The foremost thrust of this study is to investigate the evolving digital technologies and the effect on the performance of print production workers in The Sun and The Trust newspaper organisations in Nigeria, as well as the implications of these technologies on printing practice. To carry out this study, research objectives and questions were proposed to form the basis for three hypotheses investigated. A number of relevant studies were reviewed to establish the gap in the literature, while anchoring on Technological Determinism theory. The Explanatory mixed design and Survey method were combined to achieve the objective of the study. The population for this study was the sum of print production workers in The Sun (128) and The Trust (45) newspaper houses in Nigeria, as at June, 2013, totaling One Hundred and Seventy Three (173) workers. Data from the survey were analyzed using the Statistical Package for Social Sciences (SPSS), while notes from the oral interviews were transcribed, coded in themes and analyzed using hermeneutic interpretation. The three hypotheses in this study received empirical support. The key findings included the fact that digital technologiesIt was however recommended that print production workers in Nigeria should continuously acquire functional skills and training in digital technology to remain relevant and competitive in the newspaper industry in Nigeria.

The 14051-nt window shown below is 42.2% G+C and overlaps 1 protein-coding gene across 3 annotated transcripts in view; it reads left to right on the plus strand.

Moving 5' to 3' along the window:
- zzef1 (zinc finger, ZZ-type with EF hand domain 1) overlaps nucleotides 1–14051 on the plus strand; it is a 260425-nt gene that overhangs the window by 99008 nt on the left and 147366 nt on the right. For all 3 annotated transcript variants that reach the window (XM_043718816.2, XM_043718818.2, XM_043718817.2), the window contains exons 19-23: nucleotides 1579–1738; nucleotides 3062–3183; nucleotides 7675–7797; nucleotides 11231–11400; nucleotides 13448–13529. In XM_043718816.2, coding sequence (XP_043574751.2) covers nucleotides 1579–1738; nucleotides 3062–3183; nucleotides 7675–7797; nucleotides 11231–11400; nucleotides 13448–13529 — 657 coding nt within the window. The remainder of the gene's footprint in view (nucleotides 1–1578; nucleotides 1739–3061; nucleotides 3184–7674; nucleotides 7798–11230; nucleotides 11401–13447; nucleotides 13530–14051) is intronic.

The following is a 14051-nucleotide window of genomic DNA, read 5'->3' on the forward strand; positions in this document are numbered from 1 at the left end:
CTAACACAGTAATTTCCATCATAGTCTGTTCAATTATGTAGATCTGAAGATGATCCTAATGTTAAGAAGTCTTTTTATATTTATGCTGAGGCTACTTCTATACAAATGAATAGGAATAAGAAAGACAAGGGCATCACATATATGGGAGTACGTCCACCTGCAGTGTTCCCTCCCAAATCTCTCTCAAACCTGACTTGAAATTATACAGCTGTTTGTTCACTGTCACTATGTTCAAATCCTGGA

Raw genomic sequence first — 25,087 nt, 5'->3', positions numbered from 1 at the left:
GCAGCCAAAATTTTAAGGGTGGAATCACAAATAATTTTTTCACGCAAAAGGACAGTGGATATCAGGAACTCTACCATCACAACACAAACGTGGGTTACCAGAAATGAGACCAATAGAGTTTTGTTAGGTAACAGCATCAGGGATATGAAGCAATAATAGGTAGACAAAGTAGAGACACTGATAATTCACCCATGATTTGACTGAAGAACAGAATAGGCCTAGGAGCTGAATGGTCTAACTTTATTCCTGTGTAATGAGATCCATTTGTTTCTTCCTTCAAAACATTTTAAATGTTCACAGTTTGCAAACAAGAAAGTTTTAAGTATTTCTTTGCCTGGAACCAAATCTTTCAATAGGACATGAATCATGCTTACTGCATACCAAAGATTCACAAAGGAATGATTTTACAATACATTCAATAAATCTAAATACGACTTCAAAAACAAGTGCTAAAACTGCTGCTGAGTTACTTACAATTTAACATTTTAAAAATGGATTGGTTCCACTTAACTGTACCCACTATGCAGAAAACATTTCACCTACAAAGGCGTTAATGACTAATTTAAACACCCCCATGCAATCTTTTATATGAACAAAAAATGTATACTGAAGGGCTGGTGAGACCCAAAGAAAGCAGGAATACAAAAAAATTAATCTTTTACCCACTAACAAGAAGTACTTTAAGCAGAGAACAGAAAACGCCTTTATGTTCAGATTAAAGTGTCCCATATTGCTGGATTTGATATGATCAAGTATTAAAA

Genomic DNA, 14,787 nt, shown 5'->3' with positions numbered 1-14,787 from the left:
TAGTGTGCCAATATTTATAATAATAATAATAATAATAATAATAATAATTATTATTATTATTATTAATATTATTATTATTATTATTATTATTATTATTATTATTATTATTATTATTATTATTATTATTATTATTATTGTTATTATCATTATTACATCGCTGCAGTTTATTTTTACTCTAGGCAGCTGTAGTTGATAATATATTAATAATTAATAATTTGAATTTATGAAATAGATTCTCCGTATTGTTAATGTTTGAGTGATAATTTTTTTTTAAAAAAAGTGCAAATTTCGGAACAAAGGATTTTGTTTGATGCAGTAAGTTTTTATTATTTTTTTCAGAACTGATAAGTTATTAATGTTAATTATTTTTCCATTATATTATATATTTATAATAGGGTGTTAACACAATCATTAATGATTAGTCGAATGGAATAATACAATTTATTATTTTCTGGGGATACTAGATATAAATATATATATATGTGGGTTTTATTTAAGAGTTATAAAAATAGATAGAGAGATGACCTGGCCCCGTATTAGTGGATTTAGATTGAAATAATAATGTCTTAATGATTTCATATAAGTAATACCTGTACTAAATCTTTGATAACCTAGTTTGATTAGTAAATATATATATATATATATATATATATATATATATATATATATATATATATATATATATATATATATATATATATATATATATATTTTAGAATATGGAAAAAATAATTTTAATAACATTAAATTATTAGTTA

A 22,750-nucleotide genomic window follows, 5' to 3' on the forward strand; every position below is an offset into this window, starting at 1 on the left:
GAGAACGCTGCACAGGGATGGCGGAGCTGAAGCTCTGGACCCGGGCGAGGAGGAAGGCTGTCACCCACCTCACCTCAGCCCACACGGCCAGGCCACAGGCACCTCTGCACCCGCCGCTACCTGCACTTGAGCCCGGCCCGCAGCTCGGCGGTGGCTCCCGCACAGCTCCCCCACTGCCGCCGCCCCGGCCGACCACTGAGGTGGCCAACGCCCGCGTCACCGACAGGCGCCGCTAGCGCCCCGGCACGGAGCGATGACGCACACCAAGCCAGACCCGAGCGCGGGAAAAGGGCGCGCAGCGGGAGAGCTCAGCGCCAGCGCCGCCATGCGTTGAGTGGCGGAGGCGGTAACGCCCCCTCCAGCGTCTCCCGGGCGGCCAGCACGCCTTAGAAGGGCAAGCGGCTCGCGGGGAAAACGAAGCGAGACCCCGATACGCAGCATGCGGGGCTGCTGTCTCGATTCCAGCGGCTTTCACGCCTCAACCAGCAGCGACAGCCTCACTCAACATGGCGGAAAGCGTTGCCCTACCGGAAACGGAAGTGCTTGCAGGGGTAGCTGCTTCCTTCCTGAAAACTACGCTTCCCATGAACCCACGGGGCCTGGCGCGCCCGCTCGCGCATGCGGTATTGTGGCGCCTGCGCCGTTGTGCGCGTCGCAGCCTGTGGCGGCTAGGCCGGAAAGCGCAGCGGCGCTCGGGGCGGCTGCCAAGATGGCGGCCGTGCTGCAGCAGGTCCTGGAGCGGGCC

Background of Study
Print media industry has evolved from the Gothic age of relief printing to the current electronic printing of documents. The process of printing was very laborious until the invention of movable type which is attributed to Johann Gutenberg of Mainz, Germany, in the mid 1450 (although the Chinese had a crude version of the printing press). In the past, most newspaper houses use phototypesetting systems to set type in galleys, which were cut and pasted into pages, and then imaged. But today, the influx of electronics and computers has affected almost all areas of print production. Technological advances have transformed the print media industry into a versatile form of communication that made newspapers more accessible to wider audience through the on-line newspapers. Almost every aspect of print production has been changed by the introduction of electronic scanners, electronic colour correction systems, electronic publishing, electronic controlled cameras, electronic monitoring and control systems on presses. But, while information and communication technologies have revolutionized the workplace and workflow, the basic format of the medium has remained the same (Veglis, 2007, p. 1).
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